If you want to find something unusual in south-west Surrey, I think Thursley is your best shout. And the Little and Rustic Bunting duo demonstrated that in style this autumn, a time of year when one may never think to visit somewhere like Thursley. Raptors clearly love it too and my only local Merlin and Hen Harrier came here, along with the Red-footed Falcon in May. 117 species logged is my highest for a single site anywhere this year and that says a lot – Thursley is a diverse and dynamic site that can deliver at anytime. I am, however, a birder for whom the hobby offers a large slice of escapism and for that reason the common could never be my sole patch; it is just too popular, both with the general public and other birders (when something good is present!). I can only see it getting busier too, as more people and their associated dogs move to this part of Surrey. I hope, as a SSSI, it remains a semi-wilderness during these times.

Despite its increasing popularity, it's not hard to feel splendidly isolated on parts of Thursley Common. The north section feels like an eastern European bog, in contrast to the sandy heathland and patches of woodland. Its dynamism is the key to its superb bird list.

Low Weald woodland and farmland


This includes a few spots so there’s no species list (I have eBird to thank for the other site totals!). Even in south-east England there are new areas for birders to discover and discover things within – much of south Surrey, all the way from the Hampshire border to the Kent one, is ripe for exploration. It may not be spectacular in terms of rarities but, if you get lucky, then there are a few relative goodies to be unearthed year-round amid barely visited, tranquil and beautiful landscapes.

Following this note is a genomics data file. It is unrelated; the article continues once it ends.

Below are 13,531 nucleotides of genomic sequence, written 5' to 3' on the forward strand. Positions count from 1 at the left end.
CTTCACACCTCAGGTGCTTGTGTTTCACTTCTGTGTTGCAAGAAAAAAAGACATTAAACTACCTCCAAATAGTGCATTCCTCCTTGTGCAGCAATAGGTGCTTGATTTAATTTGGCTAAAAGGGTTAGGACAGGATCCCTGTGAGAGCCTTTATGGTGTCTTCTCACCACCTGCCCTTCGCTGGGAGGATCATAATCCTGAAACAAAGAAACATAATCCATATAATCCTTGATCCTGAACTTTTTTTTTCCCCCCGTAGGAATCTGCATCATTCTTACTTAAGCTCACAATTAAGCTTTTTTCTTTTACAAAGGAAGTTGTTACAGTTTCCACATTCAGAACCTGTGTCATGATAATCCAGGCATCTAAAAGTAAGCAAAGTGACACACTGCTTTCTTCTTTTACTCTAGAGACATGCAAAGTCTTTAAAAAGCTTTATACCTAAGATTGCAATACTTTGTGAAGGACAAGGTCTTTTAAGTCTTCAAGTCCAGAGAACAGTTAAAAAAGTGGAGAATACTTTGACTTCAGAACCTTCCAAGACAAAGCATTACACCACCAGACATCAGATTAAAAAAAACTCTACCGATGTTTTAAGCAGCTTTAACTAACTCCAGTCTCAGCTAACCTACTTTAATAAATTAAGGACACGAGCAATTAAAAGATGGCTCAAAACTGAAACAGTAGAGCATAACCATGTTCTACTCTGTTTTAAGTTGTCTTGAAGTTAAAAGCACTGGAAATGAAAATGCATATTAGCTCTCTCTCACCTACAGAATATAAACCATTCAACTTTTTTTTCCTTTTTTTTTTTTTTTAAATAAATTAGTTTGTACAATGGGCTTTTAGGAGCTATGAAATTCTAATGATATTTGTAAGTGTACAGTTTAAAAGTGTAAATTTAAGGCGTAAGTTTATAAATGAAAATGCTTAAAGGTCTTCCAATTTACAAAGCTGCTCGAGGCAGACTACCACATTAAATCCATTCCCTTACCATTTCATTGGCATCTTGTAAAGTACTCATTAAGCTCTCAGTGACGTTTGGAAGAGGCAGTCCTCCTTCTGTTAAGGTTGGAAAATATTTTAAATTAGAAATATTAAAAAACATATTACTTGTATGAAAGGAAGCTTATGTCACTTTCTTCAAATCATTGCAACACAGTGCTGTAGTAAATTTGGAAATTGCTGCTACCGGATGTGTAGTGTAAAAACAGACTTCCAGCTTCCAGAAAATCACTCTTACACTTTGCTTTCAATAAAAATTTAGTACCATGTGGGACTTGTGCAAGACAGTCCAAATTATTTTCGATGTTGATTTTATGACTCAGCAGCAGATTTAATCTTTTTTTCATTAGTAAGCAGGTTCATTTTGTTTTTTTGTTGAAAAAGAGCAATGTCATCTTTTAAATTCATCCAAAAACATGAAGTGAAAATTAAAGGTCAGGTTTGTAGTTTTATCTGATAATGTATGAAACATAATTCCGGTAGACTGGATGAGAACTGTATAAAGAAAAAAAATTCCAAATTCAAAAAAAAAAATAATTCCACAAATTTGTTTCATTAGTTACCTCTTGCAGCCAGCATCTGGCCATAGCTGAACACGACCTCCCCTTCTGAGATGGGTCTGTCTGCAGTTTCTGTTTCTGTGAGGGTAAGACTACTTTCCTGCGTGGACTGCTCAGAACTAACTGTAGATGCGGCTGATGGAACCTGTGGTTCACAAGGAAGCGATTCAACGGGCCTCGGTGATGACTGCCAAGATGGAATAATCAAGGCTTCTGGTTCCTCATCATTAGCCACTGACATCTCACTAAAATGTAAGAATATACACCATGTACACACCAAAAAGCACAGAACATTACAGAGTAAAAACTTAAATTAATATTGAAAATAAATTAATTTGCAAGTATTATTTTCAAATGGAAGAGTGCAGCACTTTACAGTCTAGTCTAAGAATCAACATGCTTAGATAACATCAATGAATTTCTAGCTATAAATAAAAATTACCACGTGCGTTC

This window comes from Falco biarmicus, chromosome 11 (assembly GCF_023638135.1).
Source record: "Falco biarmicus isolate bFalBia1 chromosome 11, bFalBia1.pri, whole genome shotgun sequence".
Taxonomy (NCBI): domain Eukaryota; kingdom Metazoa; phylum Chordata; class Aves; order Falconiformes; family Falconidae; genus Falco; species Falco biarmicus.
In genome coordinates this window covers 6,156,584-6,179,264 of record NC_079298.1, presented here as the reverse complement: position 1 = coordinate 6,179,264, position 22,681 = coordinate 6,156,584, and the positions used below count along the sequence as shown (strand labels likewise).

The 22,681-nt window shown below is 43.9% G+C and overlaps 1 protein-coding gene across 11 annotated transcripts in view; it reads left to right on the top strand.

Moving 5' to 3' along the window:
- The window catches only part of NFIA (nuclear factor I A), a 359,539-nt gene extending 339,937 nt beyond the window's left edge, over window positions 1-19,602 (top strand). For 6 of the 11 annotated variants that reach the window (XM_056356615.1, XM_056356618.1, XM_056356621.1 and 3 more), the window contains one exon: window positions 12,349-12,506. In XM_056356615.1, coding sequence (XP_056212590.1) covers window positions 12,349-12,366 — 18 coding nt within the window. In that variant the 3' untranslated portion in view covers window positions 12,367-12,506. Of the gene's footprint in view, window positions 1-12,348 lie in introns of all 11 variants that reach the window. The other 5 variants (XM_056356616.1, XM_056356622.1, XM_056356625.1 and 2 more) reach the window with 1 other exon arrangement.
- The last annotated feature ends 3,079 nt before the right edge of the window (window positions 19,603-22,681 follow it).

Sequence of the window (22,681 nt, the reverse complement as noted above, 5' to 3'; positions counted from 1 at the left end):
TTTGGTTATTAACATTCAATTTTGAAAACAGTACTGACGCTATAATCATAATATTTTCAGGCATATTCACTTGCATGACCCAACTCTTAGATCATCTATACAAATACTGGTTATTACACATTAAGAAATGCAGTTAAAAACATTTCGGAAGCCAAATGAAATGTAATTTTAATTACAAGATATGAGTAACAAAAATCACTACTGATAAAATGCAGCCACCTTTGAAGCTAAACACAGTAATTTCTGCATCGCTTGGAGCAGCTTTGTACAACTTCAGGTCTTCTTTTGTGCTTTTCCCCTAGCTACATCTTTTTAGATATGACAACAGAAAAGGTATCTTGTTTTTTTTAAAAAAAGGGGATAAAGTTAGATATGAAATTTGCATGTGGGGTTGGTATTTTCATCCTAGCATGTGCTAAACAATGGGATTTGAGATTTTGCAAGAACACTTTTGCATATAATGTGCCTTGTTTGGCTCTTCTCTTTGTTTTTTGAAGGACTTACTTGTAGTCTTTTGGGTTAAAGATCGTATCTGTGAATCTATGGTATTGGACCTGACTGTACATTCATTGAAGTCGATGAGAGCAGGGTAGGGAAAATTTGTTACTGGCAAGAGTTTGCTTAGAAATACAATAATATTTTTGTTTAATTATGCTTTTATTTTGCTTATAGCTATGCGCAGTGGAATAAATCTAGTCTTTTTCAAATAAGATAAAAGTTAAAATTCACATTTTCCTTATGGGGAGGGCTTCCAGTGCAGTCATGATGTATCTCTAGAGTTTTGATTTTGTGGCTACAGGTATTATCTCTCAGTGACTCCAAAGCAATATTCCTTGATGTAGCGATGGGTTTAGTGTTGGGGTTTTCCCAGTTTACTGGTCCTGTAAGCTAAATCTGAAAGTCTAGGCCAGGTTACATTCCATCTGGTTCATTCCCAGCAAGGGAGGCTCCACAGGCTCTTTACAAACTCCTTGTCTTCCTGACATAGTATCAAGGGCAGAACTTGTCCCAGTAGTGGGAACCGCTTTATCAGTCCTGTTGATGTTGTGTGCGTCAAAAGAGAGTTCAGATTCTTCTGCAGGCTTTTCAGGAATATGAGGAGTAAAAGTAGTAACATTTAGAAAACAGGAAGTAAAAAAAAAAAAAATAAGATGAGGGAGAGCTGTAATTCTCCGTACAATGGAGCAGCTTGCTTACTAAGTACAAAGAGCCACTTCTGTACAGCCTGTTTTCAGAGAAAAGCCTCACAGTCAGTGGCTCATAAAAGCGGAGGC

A small clearing in the Low Weald, surrounded by woodland and filled with luscious vegetation and mature grassland. There isn't much habitat like this in southern England and such areas can feel very far from modern-day Surrey. 

Tuesley Farm

92 species (6 seen nowhere else in SWS this year); 7/10

Tuesley is weird one. Nowadays it’s an ugly, plastic-covered farm with little passerine life. But one small and sadly private reservoir is the south-west Surrey mecca for waders – and waders are huge currency in this part of the world. Indeed, nowhere else came close to the 10 species accrued here in 2020, including things like Ringed Plover, Greenshank and Whimbrel. It is very much a ‘quick check’ site; the rest of it isn’t worth birding. And when the res is dead, there is nothing to see – and it’s only lively for a few months of the year. But it has the power to bring in species barely imaginable at any other local site, and that feeling when you peek over the bank and see something good makes this a top-five south-west Surrey spot.

Tiny and off-limits to the public, this postage stamp of a reservoir near Milford has a long list of fine species to its name, despite being created less than a decade ago. It's a shame its situated in the middle of a relative habitat desert.

The River Wey

92 species (2 seen nowhere else in SWS this year); 6/10